Prevalence and Patterning of Mental Disorder in Three Cohorts of Black and White Americans Through Adolescence. 2018. American Journal of Epidemiology.

The tendency for Blacks to report similar or lower rates of mental disorder than Whites is well-established. However, whether these disparities are stable across cohorts of Black and White Americans is not well understood. In the current study, we examined Black-White differences in the lifetime prevalence of Diagnostic and Statistical Manual of Mental Disorders, Fourth Edition mood, anxiety, impulse control, substance use and any disorders across 3 cohorts of Blacks and Whites aged 4 to 18. Using merged data from the National Comorbidity Survey Replication (2001-2003) and the National Comorbidity Survey Adolescent Supplement (2001-2004), we observed a change in the Black-White patterning of mental disorder between 1957 and 2004. Blacks born between 1957-1969 reported lower rates of anxiety disorders relative to their White counterparts (odds ratio (OR)=0.69, 95% confidence interval (CI): 0.52-0.91), Blacks born between 1970-1982 reported no difference in the rates of anxiety disorders relative to Whites (OR=0.97, 95% CI: 0.76-1.25), and Blacks born between 1983-1991 reported higher rates of anxiety disorders relative to Whites (OR=1.30, 95% CI: 1.18-1.43). Similar but less distinct trends were observed for mood, impulse control, and any disorders. Our results suggest that the Black-White patterning of mental disorder has changed across cohorts, to the disadvantage of Black Americans.

Featured in The Inquirer, “Black children are suffering higher rates of depression and anxiety. What’s going on?,” December 2018.

Representations of Race and Skin Tone in Medical Textbooks. 2018. Social Science and Medicine. 

Although a large literature has documented racial inequities in health care delivery, there continues to be debate about the potential sources of these inequities. Preliminary research suggests that racial inequities are embedded in the curricular edification of physicians and patients. We investigate this hypothesis by considering whether the race and skin tone depicted in images in textbooks assigned at top medical schools reflects the diversity of the U.S. population. We analyzed 4146 images from Atlas of Human Anatomy, Bates’ Guide to Physical Examination & History Taking, Clinically Oriented Anatomy, and Gray’s Anatomy for Students by coding race (White, Black, and Person of Color) and skin tone (light, medium, and dark) at the textbook, chapter, and topic level. While the textbooks approximate the racial distribution of the U.S. population – 62.5% White, 20.4% Black, and 17.0% Person of Color – the skin tones represented – 74.5% light, 21% medium, and 4.5% dark – overrepresent light skin tone and underrepresent dark skin tone. There is also an absence of skin tone diversity at the chapter and topic level. Even though medical texts often have overall proportional racial representation this is not the case for skin tone. Furthermore, racial minorities are still often absent at the topic level. These omissions may provide one route through which bias enters medical treatment.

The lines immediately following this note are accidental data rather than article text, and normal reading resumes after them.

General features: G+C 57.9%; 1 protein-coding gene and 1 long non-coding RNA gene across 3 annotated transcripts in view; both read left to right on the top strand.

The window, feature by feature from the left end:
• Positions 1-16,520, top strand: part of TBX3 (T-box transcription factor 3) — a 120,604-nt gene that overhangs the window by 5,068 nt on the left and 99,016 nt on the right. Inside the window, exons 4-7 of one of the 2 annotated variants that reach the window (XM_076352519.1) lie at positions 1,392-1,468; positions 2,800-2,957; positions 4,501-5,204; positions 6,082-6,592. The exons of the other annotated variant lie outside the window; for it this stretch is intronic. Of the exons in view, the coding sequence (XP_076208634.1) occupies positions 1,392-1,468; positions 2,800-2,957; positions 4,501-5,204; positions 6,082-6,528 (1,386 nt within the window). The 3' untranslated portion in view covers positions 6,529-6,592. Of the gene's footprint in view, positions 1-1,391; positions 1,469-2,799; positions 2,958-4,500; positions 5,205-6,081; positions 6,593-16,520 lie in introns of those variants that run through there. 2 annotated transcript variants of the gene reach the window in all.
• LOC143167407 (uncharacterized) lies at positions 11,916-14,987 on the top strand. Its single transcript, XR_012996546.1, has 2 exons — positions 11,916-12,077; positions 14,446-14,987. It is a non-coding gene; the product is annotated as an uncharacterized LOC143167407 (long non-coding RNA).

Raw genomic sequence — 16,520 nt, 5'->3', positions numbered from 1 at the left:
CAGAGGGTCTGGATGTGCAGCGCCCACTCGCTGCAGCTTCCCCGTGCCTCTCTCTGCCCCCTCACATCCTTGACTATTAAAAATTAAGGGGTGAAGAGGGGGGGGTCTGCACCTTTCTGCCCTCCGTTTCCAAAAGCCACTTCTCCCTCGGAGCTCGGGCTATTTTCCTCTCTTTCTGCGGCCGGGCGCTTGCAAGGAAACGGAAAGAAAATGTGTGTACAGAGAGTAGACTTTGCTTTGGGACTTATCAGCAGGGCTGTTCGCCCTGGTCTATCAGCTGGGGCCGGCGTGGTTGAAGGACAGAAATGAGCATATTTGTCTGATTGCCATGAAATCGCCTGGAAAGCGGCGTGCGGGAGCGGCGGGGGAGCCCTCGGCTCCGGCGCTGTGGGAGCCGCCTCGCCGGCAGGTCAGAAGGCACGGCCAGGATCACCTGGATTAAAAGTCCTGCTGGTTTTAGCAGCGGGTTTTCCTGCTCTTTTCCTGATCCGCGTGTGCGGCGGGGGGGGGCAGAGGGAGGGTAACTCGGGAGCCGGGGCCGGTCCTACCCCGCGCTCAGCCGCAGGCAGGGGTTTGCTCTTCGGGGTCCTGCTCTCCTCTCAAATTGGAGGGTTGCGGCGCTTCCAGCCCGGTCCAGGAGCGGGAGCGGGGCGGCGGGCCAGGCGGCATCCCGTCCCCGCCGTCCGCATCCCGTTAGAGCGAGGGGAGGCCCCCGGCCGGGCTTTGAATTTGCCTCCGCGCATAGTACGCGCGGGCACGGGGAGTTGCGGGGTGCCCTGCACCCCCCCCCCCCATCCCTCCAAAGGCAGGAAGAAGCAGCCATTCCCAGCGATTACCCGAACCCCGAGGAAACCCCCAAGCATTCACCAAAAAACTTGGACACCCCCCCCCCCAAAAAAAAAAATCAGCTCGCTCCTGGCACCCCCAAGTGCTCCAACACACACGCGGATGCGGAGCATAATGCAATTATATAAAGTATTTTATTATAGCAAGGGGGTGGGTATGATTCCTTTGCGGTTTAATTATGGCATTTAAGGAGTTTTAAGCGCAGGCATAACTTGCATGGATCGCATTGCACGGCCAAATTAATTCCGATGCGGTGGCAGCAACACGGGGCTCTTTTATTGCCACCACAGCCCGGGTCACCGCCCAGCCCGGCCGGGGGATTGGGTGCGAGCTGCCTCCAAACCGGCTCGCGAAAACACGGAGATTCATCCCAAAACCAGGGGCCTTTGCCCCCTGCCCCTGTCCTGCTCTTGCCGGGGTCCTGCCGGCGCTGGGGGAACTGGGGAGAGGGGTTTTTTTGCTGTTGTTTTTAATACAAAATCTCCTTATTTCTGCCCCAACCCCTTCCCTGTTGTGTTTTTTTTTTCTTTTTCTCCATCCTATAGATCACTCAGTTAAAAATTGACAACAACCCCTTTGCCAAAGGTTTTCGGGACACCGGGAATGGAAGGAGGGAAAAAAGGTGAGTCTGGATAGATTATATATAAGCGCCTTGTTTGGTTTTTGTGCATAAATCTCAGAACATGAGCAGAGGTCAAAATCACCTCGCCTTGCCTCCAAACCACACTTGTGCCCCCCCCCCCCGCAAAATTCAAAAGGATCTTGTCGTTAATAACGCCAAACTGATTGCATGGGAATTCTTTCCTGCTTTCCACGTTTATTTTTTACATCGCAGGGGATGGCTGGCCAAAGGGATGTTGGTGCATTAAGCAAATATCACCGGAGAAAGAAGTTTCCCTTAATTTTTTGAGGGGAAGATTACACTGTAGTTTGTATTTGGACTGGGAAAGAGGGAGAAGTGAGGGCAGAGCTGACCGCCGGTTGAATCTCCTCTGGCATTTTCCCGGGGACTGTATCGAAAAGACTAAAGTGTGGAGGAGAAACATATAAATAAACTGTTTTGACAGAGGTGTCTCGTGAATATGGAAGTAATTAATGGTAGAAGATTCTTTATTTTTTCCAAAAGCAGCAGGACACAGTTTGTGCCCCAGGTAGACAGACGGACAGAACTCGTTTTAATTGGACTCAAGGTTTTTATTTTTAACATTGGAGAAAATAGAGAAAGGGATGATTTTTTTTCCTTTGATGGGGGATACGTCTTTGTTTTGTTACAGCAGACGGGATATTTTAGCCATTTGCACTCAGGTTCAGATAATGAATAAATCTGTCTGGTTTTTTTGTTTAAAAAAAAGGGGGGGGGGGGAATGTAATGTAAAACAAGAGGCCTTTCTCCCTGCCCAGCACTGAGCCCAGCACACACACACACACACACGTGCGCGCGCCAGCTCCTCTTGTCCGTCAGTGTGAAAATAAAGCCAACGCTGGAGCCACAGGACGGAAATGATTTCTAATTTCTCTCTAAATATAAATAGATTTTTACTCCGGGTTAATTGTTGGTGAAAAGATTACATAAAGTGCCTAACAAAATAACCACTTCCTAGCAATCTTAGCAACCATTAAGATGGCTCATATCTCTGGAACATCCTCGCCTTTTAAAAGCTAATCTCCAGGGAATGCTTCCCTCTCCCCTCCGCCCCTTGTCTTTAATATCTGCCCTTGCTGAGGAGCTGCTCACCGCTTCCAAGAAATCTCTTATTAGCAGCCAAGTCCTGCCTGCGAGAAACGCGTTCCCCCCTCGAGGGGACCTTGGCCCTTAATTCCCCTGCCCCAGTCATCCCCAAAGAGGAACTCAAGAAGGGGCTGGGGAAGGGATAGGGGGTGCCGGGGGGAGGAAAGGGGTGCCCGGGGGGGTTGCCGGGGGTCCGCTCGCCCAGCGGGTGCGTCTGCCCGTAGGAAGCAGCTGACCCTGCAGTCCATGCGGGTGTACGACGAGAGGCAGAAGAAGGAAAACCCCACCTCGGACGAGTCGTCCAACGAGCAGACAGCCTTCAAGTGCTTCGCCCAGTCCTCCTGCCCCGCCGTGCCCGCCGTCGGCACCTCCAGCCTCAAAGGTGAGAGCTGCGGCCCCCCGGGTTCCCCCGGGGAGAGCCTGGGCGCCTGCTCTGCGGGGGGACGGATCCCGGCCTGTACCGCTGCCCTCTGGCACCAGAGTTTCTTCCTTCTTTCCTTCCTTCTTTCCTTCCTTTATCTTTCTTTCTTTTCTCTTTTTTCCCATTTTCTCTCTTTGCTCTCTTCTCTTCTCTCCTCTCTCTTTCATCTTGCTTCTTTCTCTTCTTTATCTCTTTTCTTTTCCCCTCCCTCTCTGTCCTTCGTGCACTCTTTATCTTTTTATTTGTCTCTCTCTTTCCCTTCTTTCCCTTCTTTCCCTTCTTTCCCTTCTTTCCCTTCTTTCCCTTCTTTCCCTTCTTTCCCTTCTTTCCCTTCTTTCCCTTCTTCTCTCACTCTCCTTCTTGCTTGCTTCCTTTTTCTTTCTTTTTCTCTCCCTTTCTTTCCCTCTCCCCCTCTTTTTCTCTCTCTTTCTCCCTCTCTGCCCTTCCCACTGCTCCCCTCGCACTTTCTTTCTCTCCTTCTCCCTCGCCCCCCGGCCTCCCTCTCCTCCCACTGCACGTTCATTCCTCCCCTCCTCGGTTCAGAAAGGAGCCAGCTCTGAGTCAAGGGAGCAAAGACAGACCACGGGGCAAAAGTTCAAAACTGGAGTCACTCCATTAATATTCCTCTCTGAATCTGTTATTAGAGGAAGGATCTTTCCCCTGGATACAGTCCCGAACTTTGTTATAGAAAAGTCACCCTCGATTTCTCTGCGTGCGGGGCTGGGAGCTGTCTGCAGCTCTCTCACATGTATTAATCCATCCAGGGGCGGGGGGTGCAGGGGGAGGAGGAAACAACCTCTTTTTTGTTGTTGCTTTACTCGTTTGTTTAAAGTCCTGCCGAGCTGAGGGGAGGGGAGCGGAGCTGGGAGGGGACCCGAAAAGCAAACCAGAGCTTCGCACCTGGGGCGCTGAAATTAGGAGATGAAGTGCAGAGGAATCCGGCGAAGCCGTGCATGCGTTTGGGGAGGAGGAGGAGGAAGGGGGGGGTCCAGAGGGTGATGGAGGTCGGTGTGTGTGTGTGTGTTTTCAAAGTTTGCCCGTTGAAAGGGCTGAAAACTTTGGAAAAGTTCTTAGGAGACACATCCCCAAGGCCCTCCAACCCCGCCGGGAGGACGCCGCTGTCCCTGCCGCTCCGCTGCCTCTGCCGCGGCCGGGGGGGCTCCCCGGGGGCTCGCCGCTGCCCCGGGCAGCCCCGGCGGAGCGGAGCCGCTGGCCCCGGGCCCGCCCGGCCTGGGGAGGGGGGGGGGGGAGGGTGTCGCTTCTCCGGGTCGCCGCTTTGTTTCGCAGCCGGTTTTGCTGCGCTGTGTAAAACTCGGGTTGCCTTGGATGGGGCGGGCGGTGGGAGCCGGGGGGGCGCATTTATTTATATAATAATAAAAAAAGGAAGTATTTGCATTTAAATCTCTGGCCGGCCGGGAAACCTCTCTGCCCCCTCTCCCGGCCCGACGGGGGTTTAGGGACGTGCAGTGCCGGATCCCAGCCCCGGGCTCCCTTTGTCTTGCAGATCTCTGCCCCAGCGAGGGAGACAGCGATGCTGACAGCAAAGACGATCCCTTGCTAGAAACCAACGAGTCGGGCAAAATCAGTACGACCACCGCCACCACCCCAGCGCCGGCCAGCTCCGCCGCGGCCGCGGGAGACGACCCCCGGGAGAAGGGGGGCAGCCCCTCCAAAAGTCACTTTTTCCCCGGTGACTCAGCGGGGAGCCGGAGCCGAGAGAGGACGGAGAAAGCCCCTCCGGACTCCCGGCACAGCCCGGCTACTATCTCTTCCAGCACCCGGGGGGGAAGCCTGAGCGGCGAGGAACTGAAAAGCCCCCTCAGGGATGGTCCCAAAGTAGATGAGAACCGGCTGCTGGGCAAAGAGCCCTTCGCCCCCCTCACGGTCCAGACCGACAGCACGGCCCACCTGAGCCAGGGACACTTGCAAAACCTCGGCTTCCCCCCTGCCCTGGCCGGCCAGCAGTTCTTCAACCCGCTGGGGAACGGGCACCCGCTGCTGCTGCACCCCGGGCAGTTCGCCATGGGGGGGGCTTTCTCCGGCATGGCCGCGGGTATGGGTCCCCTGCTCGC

This work has been featured in the news by CBC News, The Vancouver Sun, The Province, The National Post, Toronto’s CityNews, Science Daily, News1130, Global News, Global Health Hub, Country 105, UBC News, 24 News, Winnipeg Free Press, Metro News, The World News, Science News Line, CTV News and the Toronto Star. Read more here.